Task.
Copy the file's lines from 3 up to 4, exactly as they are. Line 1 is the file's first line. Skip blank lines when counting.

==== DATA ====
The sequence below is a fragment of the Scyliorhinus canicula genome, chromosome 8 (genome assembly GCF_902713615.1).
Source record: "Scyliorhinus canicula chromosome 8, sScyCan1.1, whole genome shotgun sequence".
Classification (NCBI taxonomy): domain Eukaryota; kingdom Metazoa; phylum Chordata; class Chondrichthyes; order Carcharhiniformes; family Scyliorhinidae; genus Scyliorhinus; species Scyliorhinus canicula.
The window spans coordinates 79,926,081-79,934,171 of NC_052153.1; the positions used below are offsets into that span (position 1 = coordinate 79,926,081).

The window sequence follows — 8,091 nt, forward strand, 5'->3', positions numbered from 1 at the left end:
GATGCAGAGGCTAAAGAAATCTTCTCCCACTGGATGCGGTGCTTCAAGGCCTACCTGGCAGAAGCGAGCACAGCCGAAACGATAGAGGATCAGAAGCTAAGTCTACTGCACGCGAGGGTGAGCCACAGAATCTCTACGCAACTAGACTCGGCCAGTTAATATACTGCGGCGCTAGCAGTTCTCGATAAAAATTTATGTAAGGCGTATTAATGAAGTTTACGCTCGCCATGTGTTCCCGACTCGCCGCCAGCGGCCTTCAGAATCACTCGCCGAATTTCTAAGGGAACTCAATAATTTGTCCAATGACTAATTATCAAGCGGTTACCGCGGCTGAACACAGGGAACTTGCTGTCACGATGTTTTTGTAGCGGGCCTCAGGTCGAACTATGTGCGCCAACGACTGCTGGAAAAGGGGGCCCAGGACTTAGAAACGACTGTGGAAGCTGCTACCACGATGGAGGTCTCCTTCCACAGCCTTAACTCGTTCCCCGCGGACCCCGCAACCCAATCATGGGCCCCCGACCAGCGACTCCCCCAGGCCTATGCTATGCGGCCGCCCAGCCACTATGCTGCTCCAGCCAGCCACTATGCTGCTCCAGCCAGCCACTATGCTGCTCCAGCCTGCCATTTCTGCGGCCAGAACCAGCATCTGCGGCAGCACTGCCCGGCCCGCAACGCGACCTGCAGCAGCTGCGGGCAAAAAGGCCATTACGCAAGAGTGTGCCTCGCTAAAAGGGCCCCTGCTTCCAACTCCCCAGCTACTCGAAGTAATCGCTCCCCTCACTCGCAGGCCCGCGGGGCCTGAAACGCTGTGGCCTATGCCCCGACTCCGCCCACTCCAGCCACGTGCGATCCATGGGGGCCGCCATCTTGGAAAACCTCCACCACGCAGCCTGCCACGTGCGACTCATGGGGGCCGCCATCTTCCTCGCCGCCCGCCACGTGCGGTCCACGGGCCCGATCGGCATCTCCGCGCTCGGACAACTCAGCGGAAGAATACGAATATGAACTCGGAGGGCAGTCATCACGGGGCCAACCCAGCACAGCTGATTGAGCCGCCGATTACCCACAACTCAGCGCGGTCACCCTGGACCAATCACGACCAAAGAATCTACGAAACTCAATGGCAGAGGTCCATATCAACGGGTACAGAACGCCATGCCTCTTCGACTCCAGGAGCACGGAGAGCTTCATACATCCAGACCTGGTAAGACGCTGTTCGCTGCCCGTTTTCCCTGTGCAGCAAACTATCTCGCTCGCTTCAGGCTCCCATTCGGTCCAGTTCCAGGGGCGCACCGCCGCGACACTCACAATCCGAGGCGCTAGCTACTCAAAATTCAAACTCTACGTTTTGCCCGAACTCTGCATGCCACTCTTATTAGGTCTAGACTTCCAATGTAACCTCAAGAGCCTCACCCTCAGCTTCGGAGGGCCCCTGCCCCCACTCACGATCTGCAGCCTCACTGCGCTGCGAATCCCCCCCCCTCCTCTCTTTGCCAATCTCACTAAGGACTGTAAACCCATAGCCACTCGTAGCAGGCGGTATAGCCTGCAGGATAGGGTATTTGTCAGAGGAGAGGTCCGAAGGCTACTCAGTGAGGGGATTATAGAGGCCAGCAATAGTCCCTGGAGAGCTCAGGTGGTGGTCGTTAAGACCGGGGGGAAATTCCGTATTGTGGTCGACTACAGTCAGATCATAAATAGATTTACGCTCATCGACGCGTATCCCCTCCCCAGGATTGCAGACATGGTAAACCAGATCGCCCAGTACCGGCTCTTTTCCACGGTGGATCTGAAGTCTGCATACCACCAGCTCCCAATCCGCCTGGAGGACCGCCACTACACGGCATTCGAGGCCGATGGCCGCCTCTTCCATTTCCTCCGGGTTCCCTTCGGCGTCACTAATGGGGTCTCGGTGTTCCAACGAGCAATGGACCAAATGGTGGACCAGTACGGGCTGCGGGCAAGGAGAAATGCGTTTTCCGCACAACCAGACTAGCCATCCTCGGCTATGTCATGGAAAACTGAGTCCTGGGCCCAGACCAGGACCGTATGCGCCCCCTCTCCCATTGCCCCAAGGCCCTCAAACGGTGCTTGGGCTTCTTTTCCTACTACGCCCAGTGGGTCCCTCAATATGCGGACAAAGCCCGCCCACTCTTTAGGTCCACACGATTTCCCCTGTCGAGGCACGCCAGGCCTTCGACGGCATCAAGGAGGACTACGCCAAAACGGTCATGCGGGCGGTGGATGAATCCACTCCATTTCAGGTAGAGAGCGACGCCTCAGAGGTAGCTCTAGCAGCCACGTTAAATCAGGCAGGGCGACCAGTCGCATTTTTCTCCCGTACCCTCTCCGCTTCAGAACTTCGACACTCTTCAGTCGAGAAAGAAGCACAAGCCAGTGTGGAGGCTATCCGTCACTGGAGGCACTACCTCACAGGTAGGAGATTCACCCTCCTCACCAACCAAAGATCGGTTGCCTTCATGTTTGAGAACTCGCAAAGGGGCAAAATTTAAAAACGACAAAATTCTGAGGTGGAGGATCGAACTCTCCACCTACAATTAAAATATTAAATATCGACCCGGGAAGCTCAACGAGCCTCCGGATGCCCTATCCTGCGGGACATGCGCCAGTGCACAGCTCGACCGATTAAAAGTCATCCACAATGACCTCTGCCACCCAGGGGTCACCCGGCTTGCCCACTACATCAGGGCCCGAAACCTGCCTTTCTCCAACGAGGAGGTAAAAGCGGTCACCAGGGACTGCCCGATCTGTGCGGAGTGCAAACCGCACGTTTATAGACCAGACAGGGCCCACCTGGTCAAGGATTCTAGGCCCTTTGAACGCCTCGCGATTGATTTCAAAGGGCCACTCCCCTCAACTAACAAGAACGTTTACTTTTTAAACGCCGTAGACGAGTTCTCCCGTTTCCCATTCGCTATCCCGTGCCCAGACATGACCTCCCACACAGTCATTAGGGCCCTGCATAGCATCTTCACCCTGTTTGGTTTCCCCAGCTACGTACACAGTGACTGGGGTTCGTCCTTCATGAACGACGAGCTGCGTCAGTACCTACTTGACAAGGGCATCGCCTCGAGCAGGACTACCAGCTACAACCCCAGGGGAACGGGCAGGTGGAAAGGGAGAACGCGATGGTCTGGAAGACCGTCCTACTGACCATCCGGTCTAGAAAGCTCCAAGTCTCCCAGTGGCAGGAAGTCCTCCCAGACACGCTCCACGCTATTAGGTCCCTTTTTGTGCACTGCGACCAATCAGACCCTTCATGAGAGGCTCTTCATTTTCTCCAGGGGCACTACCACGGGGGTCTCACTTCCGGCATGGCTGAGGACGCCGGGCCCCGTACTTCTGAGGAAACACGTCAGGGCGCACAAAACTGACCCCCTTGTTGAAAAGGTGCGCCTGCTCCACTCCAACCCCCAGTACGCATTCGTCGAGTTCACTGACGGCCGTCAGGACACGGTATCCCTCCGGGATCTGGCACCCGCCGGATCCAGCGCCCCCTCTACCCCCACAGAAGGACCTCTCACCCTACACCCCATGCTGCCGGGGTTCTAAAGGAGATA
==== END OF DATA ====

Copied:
Classification (NCBI taxonomy): domain Eukaryota; kingdom Metazoa; phylum Chordata; class Chondrichthyes; order Carcharhiniformes; family Scyliorhinidae; genus Scyliorhinus; species Scyliorhinus canicula.
The window spans coordinates 79,926,081-79,934,171 of NC_052153.1; the positions used below are offsets into that span (position 1 = coordinate 79,926,081).